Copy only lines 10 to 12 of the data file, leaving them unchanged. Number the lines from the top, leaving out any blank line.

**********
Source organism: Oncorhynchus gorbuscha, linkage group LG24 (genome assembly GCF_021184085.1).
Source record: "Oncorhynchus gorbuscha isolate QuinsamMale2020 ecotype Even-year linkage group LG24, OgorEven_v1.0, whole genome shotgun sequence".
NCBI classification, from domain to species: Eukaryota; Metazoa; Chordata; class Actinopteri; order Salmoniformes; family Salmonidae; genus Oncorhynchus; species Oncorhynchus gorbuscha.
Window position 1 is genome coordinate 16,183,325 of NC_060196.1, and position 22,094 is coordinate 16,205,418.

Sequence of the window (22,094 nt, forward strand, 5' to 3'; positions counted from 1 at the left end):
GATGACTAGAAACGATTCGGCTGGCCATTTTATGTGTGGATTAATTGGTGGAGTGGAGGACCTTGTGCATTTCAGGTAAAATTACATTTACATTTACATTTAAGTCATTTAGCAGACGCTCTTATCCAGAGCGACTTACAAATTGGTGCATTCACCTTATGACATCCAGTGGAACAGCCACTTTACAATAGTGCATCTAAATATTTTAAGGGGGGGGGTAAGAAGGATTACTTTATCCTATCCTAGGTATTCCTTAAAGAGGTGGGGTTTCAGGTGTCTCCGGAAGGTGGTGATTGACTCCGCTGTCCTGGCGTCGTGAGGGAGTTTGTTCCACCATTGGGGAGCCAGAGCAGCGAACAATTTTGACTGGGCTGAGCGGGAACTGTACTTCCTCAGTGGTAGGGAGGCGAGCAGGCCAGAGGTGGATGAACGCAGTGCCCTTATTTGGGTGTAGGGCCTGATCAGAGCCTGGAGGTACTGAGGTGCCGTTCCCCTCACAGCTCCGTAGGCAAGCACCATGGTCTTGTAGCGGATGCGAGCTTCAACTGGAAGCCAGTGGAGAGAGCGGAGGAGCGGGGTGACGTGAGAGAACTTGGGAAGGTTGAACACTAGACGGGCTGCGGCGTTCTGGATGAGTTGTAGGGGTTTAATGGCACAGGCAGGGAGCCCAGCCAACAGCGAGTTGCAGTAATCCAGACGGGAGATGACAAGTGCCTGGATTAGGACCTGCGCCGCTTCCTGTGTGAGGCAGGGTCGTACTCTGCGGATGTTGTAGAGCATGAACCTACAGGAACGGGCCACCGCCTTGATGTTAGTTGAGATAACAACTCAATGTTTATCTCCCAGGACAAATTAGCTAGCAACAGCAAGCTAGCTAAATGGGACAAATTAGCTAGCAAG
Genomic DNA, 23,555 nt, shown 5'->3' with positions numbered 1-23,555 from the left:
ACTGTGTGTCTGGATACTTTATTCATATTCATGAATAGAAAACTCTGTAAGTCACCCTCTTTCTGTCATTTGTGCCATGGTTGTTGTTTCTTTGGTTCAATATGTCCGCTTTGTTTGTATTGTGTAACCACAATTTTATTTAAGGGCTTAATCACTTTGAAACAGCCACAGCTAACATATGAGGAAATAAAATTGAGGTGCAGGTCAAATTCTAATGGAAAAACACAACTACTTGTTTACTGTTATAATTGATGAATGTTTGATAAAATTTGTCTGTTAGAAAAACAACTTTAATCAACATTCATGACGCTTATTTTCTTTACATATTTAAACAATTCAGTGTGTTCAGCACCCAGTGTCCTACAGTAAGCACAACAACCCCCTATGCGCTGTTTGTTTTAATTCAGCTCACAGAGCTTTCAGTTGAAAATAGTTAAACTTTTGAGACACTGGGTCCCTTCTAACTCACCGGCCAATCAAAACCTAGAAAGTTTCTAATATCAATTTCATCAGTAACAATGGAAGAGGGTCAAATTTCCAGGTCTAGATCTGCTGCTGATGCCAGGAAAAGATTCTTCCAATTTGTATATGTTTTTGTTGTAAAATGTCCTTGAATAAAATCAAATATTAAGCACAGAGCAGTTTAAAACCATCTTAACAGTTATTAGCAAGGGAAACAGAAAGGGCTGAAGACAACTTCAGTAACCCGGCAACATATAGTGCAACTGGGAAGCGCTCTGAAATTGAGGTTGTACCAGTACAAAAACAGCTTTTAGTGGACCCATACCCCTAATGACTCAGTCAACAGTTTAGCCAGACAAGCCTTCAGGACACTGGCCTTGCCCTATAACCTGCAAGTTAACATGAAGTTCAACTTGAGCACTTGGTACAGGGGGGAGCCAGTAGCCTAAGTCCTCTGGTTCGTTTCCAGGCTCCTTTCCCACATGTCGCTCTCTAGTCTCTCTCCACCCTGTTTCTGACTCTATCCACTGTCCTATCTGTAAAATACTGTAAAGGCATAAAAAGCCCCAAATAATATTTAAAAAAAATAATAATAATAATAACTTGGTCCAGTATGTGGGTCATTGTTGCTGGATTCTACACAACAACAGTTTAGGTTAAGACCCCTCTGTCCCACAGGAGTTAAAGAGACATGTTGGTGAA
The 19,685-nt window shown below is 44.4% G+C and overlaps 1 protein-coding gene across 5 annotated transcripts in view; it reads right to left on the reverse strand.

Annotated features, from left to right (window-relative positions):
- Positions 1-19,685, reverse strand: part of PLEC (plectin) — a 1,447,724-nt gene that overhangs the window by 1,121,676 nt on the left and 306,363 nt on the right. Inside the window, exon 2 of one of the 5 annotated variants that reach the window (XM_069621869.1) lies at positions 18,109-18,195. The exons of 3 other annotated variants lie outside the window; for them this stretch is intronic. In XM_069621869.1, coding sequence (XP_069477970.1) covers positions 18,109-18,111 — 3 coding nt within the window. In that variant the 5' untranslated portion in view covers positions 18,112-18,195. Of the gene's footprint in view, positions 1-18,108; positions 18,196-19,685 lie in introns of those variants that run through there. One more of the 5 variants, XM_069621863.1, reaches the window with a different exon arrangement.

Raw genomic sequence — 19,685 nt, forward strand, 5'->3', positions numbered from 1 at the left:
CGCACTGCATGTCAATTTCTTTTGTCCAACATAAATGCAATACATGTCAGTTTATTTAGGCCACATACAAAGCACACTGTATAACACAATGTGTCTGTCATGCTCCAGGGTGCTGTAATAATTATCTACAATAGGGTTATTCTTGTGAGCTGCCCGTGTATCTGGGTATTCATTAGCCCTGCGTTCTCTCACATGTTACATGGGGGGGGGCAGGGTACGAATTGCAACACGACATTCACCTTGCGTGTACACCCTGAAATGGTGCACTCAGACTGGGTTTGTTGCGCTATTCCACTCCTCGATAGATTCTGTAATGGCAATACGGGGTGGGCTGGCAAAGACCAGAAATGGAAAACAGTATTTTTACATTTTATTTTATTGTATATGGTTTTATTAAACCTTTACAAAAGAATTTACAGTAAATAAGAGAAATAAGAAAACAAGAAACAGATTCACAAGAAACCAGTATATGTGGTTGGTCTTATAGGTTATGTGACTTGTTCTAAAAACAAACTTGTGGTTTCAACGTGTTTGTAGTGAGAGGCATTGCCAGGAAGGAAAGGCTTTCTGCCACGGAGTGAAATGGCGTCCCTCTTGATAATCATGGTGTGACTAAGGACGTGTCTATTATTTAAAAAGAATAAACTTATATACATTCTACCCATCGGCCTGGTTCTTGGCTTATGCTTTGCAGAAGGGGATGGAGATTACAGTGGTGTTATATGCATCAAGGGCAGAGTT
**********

Annotated features, from left to right (window-relative positions):
- Positions 1-19,685, reverse strand: part of PLEC (plectin) — a 1,447,724-nt gene that overhangs the window by 1,121,676 nt on the left and 306,363 nt on the right. Inside the window, exon 2 of one of the 5 annotated variants that reach the window (XM_069621869.1) lies at positions 18,109-18,195. The exons of 3 other annotated variants lie outside the window; for them this stretch is intronic. In XM_069621869.1, coding sequence (XP_069477970.1) covers positions 18,109-18,111 — 3 coding nt within the window. In that variant the 5' untranslated portion in view covers positions 18,112-18,195. Of the gene's footprint in view, positions 1-18,108; positions 18,196-19,685 lie in introns of those variants that run through there. One more of the 5 variants, XM_069621863.1, reaches the window with a different exon arrangement.

Raw genomic sequence — 19,685 nt, forward strand, 5'->3', positions numbered from 1 at the left: